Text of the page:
Nowadays the phrase digital transformation sparks either enthusiasm or cynicism, and either reaction can be backed by well-known successes or failures. In truth, by digital transformation we don’t just mean technology, but rather something much more complex: our ability to transform processes and work cultures in a way that truly adds value to the technology we offer for the members of our communities.
A New Way to Gather Information
Latin America and the Caribbean (LAC) is well behind the curve when it comes to quality and efficiency, two areas where the digital transformation of services could have a significant impact. In the field of health care, for example, the region’s adverse event rates are around 11% for inpatient care and 5% for outpatient care. A recent IDB study noted that if LAC countries caught up with their more efficient peers in this area, life expectancy would rise by four years, even if the budget for public health remained the same.
Digital transformation holds solutions to help overcome these challenges. Unfortunately, much of the data we need in order to transform social services and improve quality and efficiency in Latin America is stored on paper—reams and reams of paper.
In fact, if each person in the region had a 5-page long medical file, 342 kilometers of filing cabinet drawers would be needed each year to store these records. This is the equivalent of almost four lengths of the Panama Canal.
The Deeper Meaning of Digital Transformation
Digital transformation means much more than having an x-ray in digital format or using mobile technology to make welfare payments. It means people living in a rural area don’t have to walk two hours to an ATM to find out whether they received a deposit because they were notified by cell phone. It means that instead of writing endless medical reports, community health workers or nurses can spend the day caring for families because their tablets generate reports automatically. It means saving a pregnant woman the hour-and-a-half bus ride to the hospital because her health center uses remote ultrasound technology to make sure her baby is healthy. It means doctors can know all the medications their patients are taking and avoid potentially harmful drug interactions.
Successful digital transformation makes services more accessible, enhances the quality and continuity of care, and boosts the transparency of data and its use for decision-making. But to achieve this success, we have to stop and reflect on our approach.
We can’t simply swap our filing cabinets for gigabytes in the cloud. It can be counterproductive and expensive to just digitize existing processes. As an IT director remarked, “Nothing makes a bad business process worse than putting a bunch of tech around it.” To reap the full benefits of their current and future investments, the countries in the region should take a deliberate and informed approach.
Steps Forward in Latin America and the Caribbean
Most digital transformation initiatives flop: they go over budget, take extra time, and don’t work like they were supposed to. Fortunately, there are various tools and lessons learned that we can draw on. The 9 principles for digital development contain important concepts and resources to boost returns on digital investments. In 2018, the IDB endorsed these principles and included them in its health and social protection agenda.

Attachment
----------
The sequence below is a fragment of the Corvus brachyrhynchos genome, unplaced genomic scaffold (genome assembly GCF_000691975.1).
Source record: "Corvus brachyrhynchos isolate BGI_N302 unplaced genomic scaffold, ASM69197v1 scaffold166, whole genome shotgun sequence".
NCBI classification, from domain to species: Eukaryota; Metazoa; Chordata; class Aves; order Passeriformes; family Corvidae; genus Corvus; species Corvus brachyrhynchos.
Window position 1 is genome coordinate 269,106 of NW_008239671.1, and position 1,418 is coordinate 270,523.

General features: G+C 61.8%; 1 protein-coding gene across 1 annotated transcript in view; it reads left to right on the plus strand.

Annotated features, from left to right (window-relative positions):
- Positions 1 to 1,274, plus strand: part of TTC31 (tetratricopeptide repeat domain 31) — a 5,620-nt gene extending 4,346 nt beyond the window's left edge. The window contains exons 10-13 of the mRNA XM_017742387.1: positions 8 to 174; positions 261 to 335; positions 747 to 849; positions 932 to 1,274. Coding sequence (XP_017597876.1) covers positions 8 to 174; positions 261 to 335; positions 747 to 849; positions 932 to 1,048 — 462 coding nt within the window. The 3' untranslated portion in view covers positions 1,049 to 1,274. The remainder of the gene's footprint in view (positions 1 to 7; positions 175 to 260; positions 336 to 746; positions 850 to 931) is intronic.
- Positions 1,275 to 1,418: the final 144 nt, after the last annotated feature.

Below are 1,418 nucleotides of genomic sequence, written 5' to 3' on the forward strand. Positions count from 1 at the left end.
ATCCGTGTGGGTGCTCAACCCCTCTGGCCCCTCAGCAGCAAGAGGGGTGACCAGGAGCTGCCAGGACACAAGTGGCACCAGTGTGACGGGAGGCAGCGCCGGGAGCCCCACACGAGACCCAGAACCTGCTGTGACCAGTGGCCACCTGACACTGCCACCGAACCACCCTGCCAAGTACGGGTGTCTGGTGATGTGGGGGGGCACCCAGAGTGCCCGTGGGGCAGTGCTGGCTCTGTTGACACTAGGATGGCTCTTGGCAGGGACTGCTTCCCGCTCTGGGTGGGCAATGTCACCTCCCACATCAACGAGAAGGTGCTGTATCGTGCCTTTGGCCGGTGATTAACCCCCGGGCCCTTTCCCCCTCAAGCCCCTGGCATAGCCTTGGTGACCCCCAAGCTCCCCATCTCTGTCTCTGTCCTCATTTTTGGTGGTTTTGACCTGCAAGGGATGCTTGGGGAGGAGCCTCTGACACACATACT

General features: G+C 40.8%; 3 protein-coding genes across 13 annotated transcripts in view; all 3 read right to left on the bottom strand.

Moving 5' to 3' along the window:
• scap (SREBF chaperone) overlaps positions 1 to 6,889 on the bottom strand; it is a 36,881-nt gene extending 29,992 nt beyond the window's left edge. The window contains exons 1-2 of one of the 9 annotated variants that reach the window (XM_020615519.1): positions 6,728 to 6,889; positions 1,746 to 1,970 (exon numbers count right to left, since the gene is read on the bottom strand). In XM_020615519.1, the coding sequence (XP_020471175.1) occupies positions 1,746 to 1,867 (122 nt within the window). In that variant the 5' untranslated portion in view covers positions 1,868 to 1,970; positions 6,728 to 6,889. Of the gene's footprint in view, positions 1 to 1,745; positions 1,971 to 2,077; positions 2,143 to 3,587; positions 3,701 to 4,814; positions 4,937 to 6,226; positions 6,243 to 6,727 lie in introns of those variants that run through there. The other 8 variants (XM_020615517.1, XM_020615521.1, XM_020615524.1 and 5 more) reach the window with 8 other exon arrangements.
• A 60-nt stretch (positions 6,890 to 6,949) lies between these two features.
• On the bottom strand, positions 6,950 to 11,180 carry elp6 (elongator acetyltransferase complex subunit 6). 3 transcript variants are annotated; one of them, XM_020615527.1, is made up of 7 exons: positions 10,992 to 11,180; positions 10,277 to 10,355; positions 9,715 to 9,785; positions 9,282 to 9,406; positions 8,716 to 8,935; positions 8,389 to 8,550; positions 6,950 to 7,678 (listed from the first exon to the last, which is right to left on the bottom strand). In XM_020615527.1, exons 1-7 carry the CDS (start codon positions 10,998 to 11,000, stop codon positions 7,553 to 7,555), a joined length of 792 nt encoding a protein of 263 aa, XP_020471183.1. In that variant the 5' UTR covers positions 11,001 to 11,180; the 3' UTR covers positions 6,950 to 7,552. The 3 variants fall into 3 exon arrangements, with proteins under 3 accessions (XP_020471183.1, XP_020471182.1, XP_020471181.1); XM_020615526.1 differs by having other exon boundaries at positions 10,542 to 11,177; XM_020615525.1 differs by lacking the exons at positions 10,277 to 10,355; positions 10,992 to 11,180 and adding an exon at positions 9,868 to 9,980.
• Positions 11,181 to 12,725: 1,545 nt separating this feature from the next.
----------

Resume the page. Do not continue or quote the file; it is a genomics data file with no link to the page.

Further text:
We can also look to multiple examples in the region:
- Uruguay and the National Electronic Medical Record System
- Costa Rica and the Unified Digital Health Record System
- Colombia and Costa Rica and their efforts to create better algorithms to sharpen the focus of social programs
- Chiapas, Mexico and a suite of four open-source tools for improving the logistics chain and management of medications
- Honduras and an app for capturing handwritten information from nurses and digitizing it using optical character recognition;
- El Salvador and a business intelligence tool—the eTAB—that has been used by five other governments to improve evidence based decision-making
- The Digital Health Cooperation Network of the Americas (RACSEL), which has documented technical lessons and recommendations from five governments on implementing electronic medical record systems
And there are doubtless many other examples besides these!
An Interactive Platform to Drive Solutions
In a push to accelerate learning and share resources and lessons, the IDB is launching +Digital, an interactive “one-stop shop” for digital transformation in the health and social protection sector. Here you will find:
- guides and manuals
- educational materials
- research and publications
- webinars and videos from leading thinkers on the subject
- links to websites with relevant information.
The aim is to get behind countries in the region that want to expand their digital health capabilities. Visit +Digital and contribute to the region’s digital transformation by sharing your algorithms, experiences, and lessons learned!
 Business Case: Document Management and Imaging System (DMIS), Jamaica Ministry of Health & MDA Health Solutions, 2014, estimates that 3 pages of paper are used for every outpatient visit, 5 for every emergency room visit, and 10 for every inpatient stay. Every 500 pages was estimated to take up to 5 cm of filing cabinet drawer space.
 The population of Latin America and the Caribbean is around 684 million. The Panama Canal is 82 kilometers (51 miles) long.
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